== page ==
We are pleased to announce that the AMULET (Advanced Multiscale Materials for Key Enabling Technologies) project was approved this year, with our faculty being a member of the research consortium.
Multiscale materials are assembled from different types of nanomaterials, which themselves have unusual properties. By combining and integrating them into higher-order hierarchies, smart matter with unique functionalities and surprising applications in many different fields can be obtained. A consortium of eight partners from academia and research, led by the J. Heyrovský Institute of Physical Chemistry of the Czech Academy of Sciences, has received financial support from the Programme Johannes Amos Comenius of the Ministry of Education, Youth and Sports. Specifically, it was the Excellent Research Call aimed at supporting research with the potential for excellent results applicable in practice.
The development of advanced materials with the required parameters and their integration into functional structures while maintaining their maximum utility value is the common denominator of modern materials research. Current directions in materials science draw inspiration from nature, where beyond naturally occurring elements and compounds, nature enables so-called material genetics, i.e. the targeted folding and “cross-breeding” of material components in 3D space.
Scientists are combining zero-dimensional (quantum dots), one-dimensional (e.g. nanotubes), and two-dimensional (e.g. graphene) materials in the lab to give them new and unusual properties. The challenge is to develop advanced, so-called multiscale materials with a wide range of applications, e.g. in electrical engineering, medicine, or environmental technologies.
“Research in the field of nanomaterials is very broad nowadays. The AMULET project will allow us to connect a number of directions in this field, which may bring unexpected discoveries,” said project coordinator Martin Kalbáč from the J. Heyrovsky Institute of Physical Chemistry of the Czech Academy of Sciences (CAS).
In collaboration with a Nobel Prize winner in Physics
Eight partners cooperate in the AMULET (Advanced MUltiscaLe materials for key Enabling Technologies) project. The coordinator is the J. Heyrovsky Institute of Physical Chemistry of the CAS; and other members of the consortium involve the Institute of Organic Chemistry and Biochemistry of the CAS, the Faculty of Science of Jan Evangelista Purkyně University in Ústí nad Labem, the Institute of Photonics and Electronics of the CAS, the Institute of Physics of the CAS, the Faculty of Mathematics and Physics and the Faculty of Science of Charles University, the Nuclear Physics Institute of the CAS and the University of Chemistry and Technology in Prague.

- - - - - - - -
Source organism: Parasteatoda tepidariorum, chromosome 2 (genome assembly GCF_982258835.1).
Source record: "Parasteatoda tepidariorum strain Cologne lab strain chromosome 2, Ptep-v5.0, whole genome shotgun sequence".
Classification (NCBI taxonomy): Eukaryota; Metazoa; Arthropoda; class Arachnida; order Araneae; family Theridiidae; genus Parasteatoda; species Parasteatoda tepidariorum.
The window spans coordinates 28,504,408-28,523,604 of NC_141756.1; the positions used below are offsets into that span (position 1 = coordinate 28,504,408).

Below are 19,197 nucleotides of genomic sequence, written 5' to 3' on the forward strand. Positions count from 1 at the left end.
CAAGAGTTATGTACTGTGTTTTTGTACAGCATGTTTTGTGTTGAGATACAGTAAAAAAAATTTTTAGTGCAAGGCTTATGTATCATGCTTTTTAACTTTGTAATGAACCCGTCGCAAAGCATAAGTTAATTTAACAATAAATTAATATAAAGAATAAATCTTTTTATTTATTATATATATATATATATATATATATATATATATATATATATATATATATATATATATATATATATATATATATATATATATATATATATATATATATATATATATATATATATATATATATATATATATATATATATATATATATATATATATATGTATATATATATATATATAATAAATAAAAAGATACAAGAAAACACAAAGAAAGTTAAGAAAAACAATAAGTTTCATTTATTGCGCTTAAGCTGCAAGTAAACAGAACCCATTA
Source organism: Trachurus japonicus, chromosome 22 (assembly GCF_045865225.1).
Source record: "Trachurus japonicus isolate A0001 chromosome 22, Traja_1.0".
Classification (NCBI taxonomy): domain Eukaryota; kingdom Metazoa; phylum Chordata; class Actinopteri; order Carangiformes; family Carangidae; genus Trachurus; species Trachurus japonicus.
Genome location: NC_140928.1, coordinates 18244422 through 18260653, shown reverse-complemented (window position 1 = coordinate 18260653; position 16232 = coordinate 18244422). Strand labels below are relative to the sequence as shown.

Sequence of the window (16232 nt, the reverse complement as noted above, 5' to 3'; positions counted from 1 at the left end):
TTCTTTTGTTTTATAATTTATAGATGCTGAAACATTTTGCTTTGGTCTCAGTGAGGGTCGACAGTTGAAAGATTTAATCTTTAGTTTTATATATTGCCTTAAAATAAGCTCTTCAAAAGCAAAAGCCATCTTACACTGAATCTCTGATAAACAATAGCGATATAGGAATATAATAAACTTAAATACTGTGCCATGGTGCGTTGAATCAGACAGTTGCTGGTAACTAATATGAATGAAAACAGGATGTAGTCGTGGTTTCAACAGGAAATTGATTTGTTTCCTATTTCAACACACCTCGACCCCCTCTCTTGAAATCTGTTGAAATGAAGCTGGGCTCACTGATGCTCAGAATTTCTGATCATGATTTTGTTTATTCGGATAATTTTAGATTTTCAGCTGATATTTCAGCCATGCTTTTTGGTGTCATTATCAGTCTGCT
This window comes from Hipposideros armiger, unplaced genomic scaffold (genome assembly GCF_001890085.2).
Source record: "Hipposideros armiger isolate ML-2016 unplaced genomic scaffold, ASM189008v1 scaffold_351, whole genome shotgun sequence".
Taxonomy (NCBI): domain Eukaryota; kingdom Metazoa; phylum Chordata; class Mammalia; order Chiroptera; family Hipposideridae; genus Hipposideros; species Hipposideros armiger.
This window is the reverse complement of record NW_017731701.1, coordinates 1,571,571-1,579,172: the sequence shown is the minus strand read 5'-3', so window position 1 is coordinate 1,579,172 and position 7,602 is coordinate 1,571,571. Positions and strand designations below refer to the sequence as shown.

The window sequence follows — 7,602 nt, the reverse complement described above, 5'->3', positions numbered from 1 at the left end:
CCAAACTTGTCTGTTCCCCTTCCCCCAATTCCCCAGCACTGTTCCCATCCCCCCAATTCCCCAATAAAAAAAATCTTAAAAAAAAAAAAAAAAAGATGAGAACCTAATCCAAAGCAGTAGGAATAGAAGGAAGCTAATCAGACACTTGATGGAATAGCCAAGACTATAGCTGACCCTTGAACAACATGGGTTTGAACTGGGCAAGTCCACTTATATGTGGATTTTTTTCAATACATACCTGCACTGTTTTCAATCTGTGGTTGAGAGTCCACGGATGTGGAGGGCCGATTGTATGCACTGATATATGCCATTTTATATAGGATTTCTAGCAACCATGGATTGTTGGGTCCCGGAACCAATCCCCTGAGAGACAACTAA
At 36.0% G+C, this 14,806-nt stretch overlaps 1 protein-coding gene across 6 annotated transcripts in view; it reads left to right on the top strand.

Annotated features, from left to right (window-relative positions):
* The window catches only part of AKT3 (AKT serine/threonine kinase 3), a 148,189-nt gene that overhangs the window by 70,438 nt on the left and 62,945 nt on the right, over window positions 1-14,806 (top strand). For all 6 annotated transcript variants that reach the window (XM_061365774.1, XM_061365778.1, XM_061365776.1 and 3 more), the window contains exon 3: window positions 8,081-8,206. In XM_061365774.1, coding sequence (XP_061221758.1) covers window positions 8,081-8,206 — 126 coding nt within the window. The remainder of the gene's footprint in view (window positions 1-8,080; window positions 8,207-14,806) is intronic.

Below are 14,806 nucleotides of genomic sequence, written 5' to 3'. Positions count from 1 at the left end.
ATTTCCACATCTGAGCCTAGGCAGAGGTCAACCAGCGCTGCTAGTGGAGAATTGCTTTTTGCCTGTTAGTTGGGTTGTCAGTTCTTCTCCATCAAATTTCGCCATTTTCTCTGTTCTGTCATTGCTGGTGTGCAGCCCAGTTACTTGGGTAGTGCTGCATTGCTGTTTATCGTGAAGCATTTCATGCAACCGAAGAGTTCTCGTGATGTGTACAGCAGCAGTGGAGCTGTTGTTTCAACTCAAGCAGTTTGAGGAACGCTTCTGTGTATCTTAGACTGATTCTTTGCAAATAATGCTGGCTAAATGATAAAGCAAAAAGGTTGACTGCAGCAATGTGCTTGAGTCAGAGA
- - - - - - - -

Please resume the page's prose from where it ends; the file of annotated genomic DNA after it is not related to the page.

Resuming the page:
Linking the above institutions aims to promote the widest possible use of the anticipated newly developed unique materials. Experts will investigate how multiscale materials interact with the biological environment, whether they can be used for electrochemical or optical sensors, in electro-photochemical catalysis for the removal of pollutants from air and water, and last but not least, they will test new nano/micro-devices that can be used for energy conversion, production, and storage.
“Our faculty will be involved mainly in the preparation and characterization of nanostructured materials for gas capture, e.g. CO2, and materials with antimicrobial surfaces. It will also participate in the characterization of materials prepared by other consortium partners using techniques available at the faculty,” said Zdeňka Kolská from the Faculty of Science of Jan Evangelista Purkyně University.
Professor Konstantin Novoselov, who won the Nobel Prize in Physics in 2010 for his discovery of graphene, among others, will oversee the progress and direction of the research on the project’s International Scientific Council.
“We are very pleased that Professor Novoselov has agreed to serve on the International Scientific Council. He is undoubtedly one of the most prominent personalities and visionaries in the field of 2D materials research, as we have been fortunate to discover in the course of our many collaborative investigations over the past years,” said Matěj Velický from the Heyrovský Institute.
Beyond excellent research, the AMULET project aims to cooperate with major foreign institutions to train the next generation of top scientists. “We will focus, for example, on the implementation of double-supervised doctorates, the expansion of inter-university agreements within the framework of the pan-Japanese consortium “Science of 2.5 D Materials” or the accreditation of progressive study programmes in English,” said Jana Kalbáčová Vejpravová from the Faculty of Mathematics and Physics of Charles University.
The Ministry of Education and Science supports cutting-edge research
The AMULET project succeeded in the competition of 66 projects submitted to the Excellent Research call in the Programme Johannes Amos Comenius. This call is aimed at supporting research with the potential for excellent results applicable in practice. In total, 26 projects were supported for a total value of CZK 12.2 billion. The money is earmarked for excellent research teams, which will help Czech scientific institutions deepen their relations with foreign partners and strengthen the Czech Republic’s competitiveness in the long run.
The multiannual Operational Programme Johannes Amos Comenius is administered by the Ministry of Education, Youth and Sports. In the programming period 2021-2027, the Programme draws money from the European Structural and Investment Funds (ESIF). In total, it amounts to CZK 90 billion, of which CZK 43 billion is intended to support research and development, CZK 19 billion to support universities, and CZK 28 billion for regional education.
We congratulate Professor Kolská and her team and eagerly anticipate their upcoming discoveries!